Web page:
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8 de juny 2018

"From Rajoy to Sánchez: the Spanish establishment's operation"

by Jordi Barbeta, El Nacional, June 7 2018

*****To read the whole article translated into English click below on "Més informació" *****

Ana Patricia Botín, the president of Banc Santander and point of reference for the Ibex 35 stock index, has celebrated the nomination of Nadia Calviño as the new Spanish economy minister. She says that she's "a guarantee". Alfredo Pérez Rubalcaba, who two years ago prevented Pedro Sánchez from forming a government with the same support he has achieved now, has also showered the new executive with praise. Rubalcaba is above all a "servant of the state". He belongs to a theoretically republican party, but was the author of the substitution at the head of the state at the right moment to save the monarchy. Rubalcaba is on the editorial council of Spanish newspaper El País, which has become the means of expression of the Spanish "deep state". On 1st June, that newspaper's editorial was called "An inviable government" and now, six days later, with another editor-in-chief, in this case, a woman, their editorial is called "A good cabinet". A week ago, Spain was a country in democratic decline and now, all of a sudden, it seems everything has burst out in colour although, as we've seen, Catalan vice-president Oriol Junqueras remains in Estremera prison, mopping up. What has happened exactly?

Spain's image in Europe had been profoundly corroded. International media was presenting Mariano Rajoy as the head of a corrupt, incompetent and authoritarian government which was incapable of solving the crisis with Catalonia. And which was creating problems in Europe by forcing the exile of democratic politicians who European courts weren't willing to extradite. Change was a certainty. Pedro Sánchez has put himself in the right place at the right time... when the state needed him.
Mariano Rajoy has decided to abandon politics, but didn't resign as prime minister because the question wasn't to ensure the continuation of the PP government, but to save the state. Rajoy's resignation would have dragged out the political instability indefinitely and wouldn't have offered Europe the change of image which Pedro Sánchez has achieved.

Spain has gone from having the most unpleasant government on the planet to being governed by a cabinet with a female majority, with an admired astronaut and a frivolous journalist. It seems straight from some happy kids TV show, but Sánchez has chosen his cast with intention.

Josep Borrell, with the foreign affairs brief, as a Catalan, is the man entrusted with denying to the world the existence of a democratic Catalan cause. More significant still, however, is the inclusion of Fernando Grande-Marlaska at Interior, which guarantees the continuation of the repressive criteria of the previous government and increases the calm of those from the PP accused of corruption. Grande-Marlaska has been a judge always promoted by the right who had no problem filing the scandalous case of the 2003 Yak-42 airplane crash or deciding that the Foreigner Internment Centres "don't violate basic rights" (link in Spanish). And his nomination is as significant as the "non-nomination" of Margarita Robles, who actually is a lawyer experienced in conflict management and who has been relegated to Defence, a fictitious ministry where all the decisions are technical and determined by NATO and the soldiers. They've embellished the nomination with control of the CNI, when everyone know that the secret service in the end reports to the prime minister.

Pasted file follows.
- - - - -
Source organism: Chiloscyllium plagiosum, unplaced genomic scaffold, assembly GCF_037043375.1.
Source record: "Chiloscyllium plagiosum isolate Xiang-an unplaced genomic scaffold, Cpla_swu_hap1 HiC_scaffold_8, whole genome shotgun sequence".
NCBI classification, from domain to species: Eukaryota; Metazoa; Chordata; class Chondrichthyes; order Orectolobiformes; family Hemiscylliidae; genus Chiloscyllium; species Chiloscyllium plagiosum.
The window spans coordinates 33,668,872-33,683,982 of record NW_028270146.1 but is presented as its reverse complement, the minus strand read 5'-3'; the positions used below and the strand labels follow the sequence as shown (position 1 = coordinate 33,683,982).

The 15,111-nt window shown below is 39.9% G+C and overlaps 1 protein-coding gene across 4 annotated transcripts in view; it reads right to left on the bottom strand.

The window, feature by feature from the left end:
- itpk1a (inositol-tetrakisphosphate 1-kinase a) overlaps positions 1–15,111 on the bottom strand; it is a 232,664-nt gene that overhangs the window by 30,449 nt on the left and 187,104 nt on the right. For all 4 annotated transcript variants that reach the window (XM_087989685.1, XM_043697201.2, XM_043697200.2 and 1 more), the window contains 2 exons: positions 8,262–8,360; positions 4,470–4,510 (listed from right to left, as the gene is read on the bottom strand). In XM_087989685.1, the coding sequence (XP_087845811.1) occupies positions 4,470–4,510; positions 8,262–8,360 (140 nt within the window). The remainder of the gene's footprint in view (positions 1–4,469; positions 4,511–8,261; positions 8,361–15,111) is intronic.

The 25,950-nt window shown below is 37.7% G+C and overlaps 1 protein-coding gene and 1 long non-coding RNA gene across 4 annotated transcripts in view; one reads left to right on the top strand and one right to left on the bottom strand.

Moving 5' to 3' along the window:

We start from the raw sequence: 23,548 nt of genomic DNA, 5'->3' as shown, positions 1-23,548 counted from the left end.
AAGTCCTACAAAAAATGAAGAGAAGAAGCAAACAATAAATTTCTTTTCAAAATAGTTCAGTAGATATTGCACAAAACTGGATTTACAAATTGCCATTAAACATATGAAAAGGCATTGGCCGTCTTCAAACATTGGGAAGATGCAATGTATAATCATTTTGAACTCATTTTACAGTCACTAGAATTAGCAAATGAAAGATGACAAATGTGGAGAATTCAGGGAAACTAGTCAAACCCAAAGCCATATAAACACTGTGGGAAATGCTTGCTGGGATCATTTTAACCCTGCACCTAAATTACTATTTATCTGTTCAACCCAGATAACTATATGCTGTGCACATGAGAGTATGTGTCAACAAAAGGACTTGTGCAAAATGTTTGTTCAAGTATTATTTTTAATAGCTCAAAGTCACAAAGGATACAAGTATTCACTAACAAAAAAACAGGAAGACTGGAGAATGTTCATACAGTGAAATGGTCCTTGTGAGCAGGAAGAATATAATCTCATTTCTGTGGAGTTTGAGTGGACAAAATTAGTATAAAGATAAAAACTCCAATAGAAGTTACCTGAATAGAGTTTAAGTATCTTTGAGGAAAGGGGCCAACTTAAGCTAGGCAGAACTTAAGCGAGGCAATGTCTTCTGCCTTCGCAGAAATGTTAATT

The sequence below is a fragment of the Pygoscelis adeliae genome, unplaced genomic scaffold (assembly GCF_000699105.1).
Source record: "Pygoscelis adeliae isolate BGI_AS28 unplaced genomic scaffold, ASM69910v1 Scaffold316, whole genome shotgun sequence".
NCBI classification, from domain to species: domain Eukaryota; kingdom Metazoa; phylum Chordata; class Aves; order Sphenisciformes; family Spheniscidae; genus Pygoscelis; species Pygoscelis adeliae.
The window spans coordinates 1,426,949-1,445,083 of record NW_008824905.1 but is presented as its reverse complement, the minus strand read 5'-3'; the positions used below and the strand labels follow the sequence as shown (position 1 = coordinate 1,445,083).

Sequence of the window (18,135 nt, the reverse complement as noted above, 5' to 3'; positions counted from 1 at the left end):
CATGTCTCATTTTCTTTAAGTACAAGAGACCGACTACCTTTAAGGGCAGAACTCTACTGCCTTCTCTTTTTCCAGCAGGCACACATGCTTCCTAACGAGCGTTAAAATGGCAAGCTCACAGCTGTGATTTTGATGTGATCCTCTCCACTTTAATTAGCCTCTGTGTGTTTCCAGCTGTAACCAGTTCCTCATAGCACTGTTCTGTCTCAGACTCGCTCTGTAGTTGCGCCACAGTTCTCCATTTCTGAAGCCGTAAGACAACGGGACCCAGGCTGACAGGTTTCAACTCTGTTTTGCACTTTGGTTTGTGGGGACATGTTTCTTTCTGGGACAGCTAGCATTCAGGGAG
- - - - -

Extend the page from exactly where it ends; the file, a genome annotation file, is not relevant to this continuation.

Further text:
There's another interesting detail with the new Spanish cabinet: the Andalusian component. With Carmen Calvo as vice-president, María Jesús Montero at the Treasury and Luis Planas at Agriculture, it's guaranteed that, if a new system of funding of the autonomous communities which could calm Catalan pro-independence claims does come to be negotiated, in no case will it be to the detriment of the so-called "solidarity flow" from the north to the south. The president of Andalusia herself, Susana Díaz, has already said that "Montero and Planas are a guarantee for Andalusia", which is a way of saying "we're in charge". The inclusion of the Catalan Meritxell Batet at Territorial Policy will be sold as Pedro Sánchez punting for dialogue with Catalonia, but it's a way of limiting negotiations to a matter of statutory competencies which interests no one.

Certainly, now it's not people nostalgic for Franco who are governing Spain. The European perception of Spain and the Spanish government won't be the same, but judge Llarena will continue to do what he does and peaceful and democratic political leaders will remain in prison or in exile accused of crimes they didn't commit. It all reminds of that maxim from Giuseppe Tomasi di Lampedusa: "If we want things to stay as they are, things will have to change". And it will be substantially more difficult to explain that Catalonia is a victim of a repressive state. Who's to say that we're not seeing a cosmetic, successful state operation?

Translation: El Nacional

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